MoneyWeek’s comprehensive guide to the best of this week’s share tips from the rest of the UK’s financial pages.
Three to buy
Alliance’s “asset-light” business model, whereby it owns the product licences for over 90 pharmaceutical and healthcare products, but outsources the “capital intensive” activities such as manufacturing and logistics, is unique. It also makes the company “very cash generative”. Sales and profits have grown by 21% a year over the last five years. That makes the shares, on just 13.4 times next year’s earnings, “too cheap”. Buy. 71.6p
This tool-hire firm has weathered the collapse of Carillion and the “dark days of 2015” that saw two profit warnings, and is now in better shape than its competitors. It has invested in predictive analytics and artificial intelligence in order to allocate equipment around its network of depots more efficiently, which has driven up its utilisation rate and its return on capital employed. Wider construction weakness and the “huge potential bear point” that is Brexit make it a risky play. But with the shares losing ground recently, now may prove “a good time to buy into a long-term recovery story”. Buy. 50.6p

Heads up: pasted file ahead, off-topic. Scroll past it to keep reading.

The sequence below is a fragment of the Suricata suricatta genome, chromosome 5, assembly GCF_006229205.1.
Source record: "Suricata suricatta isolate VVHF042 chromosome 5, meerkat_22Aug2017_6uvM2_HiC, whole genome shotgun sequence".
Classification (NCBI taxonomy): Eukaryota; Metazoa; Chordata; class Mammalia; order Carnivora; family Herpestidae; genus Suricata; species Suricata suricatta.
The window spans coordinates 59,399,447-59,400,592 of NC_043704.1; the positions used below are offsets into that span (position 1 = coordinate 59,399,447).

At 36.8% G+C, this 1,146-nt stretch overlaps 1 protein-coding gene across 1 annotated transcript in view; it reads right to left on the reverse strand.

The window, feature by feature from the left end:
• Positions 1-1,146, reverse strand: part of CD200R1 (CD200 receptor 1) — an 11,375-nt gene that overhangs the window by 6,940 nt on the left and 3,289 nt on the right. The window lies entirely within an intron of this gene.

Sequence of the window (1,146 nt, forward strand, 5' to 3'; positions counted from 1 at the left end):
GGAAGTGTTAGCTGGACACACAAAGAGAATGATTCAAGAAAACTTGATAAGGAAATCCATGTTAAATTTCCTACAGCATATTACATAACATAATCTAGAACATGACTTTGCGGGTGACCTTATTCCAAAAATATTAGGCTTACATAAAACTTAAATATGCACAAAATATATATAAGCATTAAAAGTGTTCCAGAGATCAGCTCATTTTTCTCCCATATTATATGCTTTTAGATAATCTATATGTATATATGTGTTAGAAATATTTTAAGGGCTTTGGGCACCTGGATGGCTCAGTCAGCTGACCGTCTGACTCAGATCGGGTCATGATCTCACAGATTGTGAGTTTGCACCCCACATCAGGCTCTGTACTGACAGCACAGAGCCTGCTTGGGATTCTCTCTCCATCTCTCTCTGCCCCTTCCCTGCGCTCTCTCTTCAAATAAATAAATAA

Cybersecurity firm NCC has done well since being spun out of the state-owned National Computing Centre 20 years ago. But it has had “more lows than highs” recently, including a profit warning in January. However, the staffing problems it encountered, caused by a shortage of skilled IT workers, are now largely solved, while underlying sales are growing and debt is falling. The stock is cheaper than its peers. It’s “worth tucking away”. 179.2p
Three to sell
Patient Capital Trust
The Daily Telegraph
We have “run out of patience” with Patient Capital. The 34.3% discount to net asset value (NAV) appears enticing, but as the trust owns mostly immature unlisted assets, gauging their value is difficult and so the discount is “more art than science”; note that the value of several companies has been written down recently. Meanwhile, Neil Woodford has now simply made too many mistakes for this mess to be dismissed as “a run of poor form”. His £1m sale of his own shares in July hardly helps matters. Investors should cut their losses and get out. 43p